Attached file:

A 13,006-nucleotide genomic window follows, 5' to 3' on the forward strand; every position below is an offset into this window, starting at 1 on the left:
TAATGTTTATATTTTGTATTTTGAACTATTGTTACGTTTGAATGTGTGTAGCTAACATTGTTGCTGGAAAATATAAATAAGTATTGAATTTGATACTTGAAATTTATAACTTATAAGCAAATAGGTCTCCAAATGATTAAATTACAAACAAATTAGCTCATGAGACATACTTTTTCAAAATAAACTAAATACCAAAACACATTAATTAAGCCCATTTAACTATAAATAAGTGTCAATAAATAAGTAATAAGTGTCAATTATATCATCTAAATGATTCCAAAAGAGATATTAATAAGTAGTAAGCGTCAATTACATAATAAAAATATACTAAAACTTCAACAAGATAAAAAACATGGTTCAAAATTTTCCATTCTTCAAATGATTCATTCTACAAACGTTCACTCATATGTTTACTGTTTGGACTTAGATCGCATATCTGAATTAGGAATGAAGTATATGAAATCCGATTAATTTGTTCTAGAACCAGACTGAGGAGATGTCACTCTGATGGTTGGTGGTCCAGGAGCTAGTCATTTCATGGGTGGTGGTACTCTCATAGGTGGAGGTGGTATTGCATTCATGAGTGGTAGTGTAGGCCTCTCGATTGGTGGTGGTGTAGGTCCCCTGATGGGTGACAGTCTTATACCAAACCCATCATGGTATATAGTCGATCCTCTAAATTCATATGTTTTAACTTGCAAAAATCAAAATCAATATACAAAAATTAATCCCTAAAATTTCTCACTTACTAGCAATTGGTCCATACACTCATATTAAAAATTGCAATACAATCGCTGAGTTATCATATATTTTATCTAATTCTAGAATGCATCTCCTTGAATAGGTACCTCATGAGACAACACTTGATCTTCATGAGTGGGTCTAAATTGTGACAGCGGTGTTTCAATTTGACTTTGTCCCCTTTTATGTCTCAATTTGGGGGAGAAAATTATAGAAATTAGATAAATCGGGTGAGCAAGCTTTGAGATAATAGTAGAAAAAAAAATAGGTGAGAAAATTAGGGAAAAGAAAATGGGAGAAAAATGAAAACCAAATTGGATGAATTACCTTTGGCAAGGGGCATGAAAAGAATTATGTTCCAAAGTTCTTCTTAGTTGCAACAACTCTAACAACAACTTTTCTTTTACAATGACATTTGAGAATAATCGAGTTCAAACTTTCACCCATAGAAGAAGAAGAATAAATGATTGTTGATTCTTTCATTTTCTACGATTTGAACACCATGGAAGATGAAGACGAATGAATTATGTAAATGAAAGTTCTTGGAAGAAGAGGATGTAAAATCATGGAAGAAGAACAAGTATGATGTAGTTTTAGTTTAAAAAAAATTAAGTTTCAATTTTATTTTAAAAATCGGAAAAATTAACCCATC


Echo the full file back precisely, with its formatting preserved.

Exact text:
A 13,006-nucleotide genomic window follows, 5' to 3' on the forward strand; every position below is an offset into this window, starting at 1 on the left:
TAATGTTTATATTTTGTATTTTGAACTATTGTTACGTTTGAATGTGTGTAGCTAACATTGTTGCTGGAAAATATAAATAAGTATTGAATTTGATACTTGAAATTTATAACTTATAAGCAAATAGGTCTCCAAATGATTAAATTACAAACAAATTAGCTCATGAGACATACTTTTTCAAAATAAACTAAATACCAAAACACATTAATTAAGCCCATTTAACTATAAATAAGTGTCAATAAATAAGTAATAAGTGTCAATTATATCATCTAAATGATTCCAAAAGAGATATTAATAAGTAGTAAGCGTCAATTACATAATAAAAATATACTAAAACTTCAACAAGATAAAAAACATGGTTCAAAATTTTCCATTCTTCAAATGATTCATTCTACAAACGTTCACTCATATGTTTACTGTTTGGACTTAGATCGCATATCTGAATTAGGAATGAAGTATATGAAATCCGATTAATTTGTTCTAGAACCAGACTGAGGAGATGTCACTCTGATGGTTGGTGGTCCAGGAGCTAGTCATTTCATGGGTGGTGGTACTCTCATAGGTGGAGGTGGTATTGCATTCATGAGTGGTAGTGTAGGCCTCTCGATTGGTGGTGGTGTAGGTCCCCTGATGGGTGACAGTCTTATACCAAACCCATCATGGTATATAGTCGATCCTCTAAATTCATATGTTTTAACTTGCAAAAATCAAAATCAATATACAAAAATTAATCCCTAAAATTTCTCACTTACTAGCAATTGGTCCATACACTCATATTAAAAATTGCAATACAATCGCTGAGTTATCATATATTTTATCTAATTCTAGAATGCATCTCCTTGAATAGGTACCTCATGAGACAACACTTGATCTTCATGAGTGGGTCTAAATTGTGACAGCGGTGTTTCAATTTGACTTTGTCCCCTTTTATGTCTCAATTTGGGGGAGAAAATTATAGAAATTAGATAAATCGGGTGAGCAAGCTTTGAGATAATAGTAGAAAAAAAAATAGGTGAGAAAATTAGGGAAAAGAAAATGGGAGAAAAATGAAAACCAAATTGGATGAATTACCTTTGGCAAGGGGCATGAAAAGAATTATGTTCCAAAGTTCTTCTTAGTTGCAACAACTCTAACAACAACTTTTCTTTTACAATGACATTTGAGAATAATCGAGTTCAAACTTTCACCCATAGAAGAAGAAGAATAAATGATTGTTGATTCTTTCATTTTCTACGATTTGAACACCATGGAAGATGAAGACGAATGAATTATGTAAATGAAAGTTCTTGGAAGAAGAGGATGTAAAATCATGGAAGAAGAACAAGTATGATGTAGTTTTAGTTTAAAAAAAATTAAGTTTCAATTTTATTTTAAAAATCGGAAAAATTAACCCATC